I imagine that the writers of Cowboys and Aliens had a grand old time inserting into their screenplay as many as possible of both Westerns and sci-fi/horror cliches. They did very well: there's a loner cowboy with cigarillo and fists of steel, a domineering cattleman and his feckless son, a timid barkeep, a posse on horseback tracking abducted relatives a la The Searchers, a band of Chiricuara Apaches fighting for their own survival, innocent distressed maidens, etc., etc., and at the end, a hero riding off into the sunset. On the other side of the ledger, computer graphic aliens resembling the velociraptors in Jurassic Park (except for the slimy green blood) attacking us poor mortals, multiple abductions, and o my gosh even a little boy hiding from a creepy creature in a crevice in the rock, and then our intrepid James Bond-y macho hero sneaking into the spaceship to free the captives and dynamite the mother ship, my o my what a bounty.
And to these cliches, the unsatisfied writers added a bonus -- a dollop of movie amnesia. Why not? Jake Lonergan awakes in the desert not knowing who he is, why he is wounded, and without a clue as to why he has a futuristic bracelet soldered to his wrist. Like most movie amnesiacs, he remains fully functional and unimpaired. He's not the least bit agitated by his loss of memory. But then comes a truly embarrassing, semi-racist moment. The Indians, who as everyone knows are noble and in touch with the human soul in a way that we products of western civilization can never be, treat his amnesia with a frothy brew (perhaps mescaline, but who can tell?). Memory spontaneously returns; Jake remembers that he escaped from the mother ship, knows where it has been parked, and also knows about the secret entrance. And so to work.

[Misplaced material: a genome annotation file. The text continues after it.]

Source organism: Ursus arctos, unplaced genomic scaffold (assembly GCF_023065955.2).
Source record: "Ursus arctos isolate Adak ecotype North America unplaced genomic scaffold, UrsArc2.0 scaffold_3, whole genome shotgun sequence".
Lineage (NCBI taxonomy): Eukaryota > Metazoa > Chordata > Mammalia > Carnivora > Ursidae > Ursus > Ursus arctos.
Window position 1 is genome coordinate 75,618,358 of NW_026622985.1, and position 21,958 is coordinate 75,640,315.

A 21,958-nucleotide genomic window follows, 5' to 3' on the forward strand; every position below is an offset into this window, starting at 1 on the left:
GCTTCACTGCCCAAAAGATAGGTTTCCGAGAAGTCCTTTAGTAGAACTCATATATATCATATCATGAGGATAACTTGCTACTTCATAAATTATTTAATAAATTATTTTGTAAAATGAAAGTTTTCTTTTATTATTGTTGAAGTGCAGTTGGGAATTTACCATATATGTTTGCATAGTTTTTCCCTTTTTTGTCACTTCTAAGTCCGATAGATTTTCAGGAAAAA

Later on, the released abductees are all amnesiac, but they're cured instantly (the movie is long enough) without Apache influence.
So now we can add alien abduction to the long list of precipitants of movie amnesia.
This film could have been a gas except that its makers forgot about the comedy that's inherent in the title and in the conception. Too bad. As it stands, it's a solemn, noisy, elaborate, expensive, flimsy chimera.
At one point in the quest, the posse comes across an enormous structure that looks like a paddle-wheeler right there in the middle of the desert. "There's no river within five hundred miles that can handle that thing." But they continue along, the boat is never mentioned again and plays no part in the story -- thereby proving that even screenwriters can suffer disabling bouts of amnesia.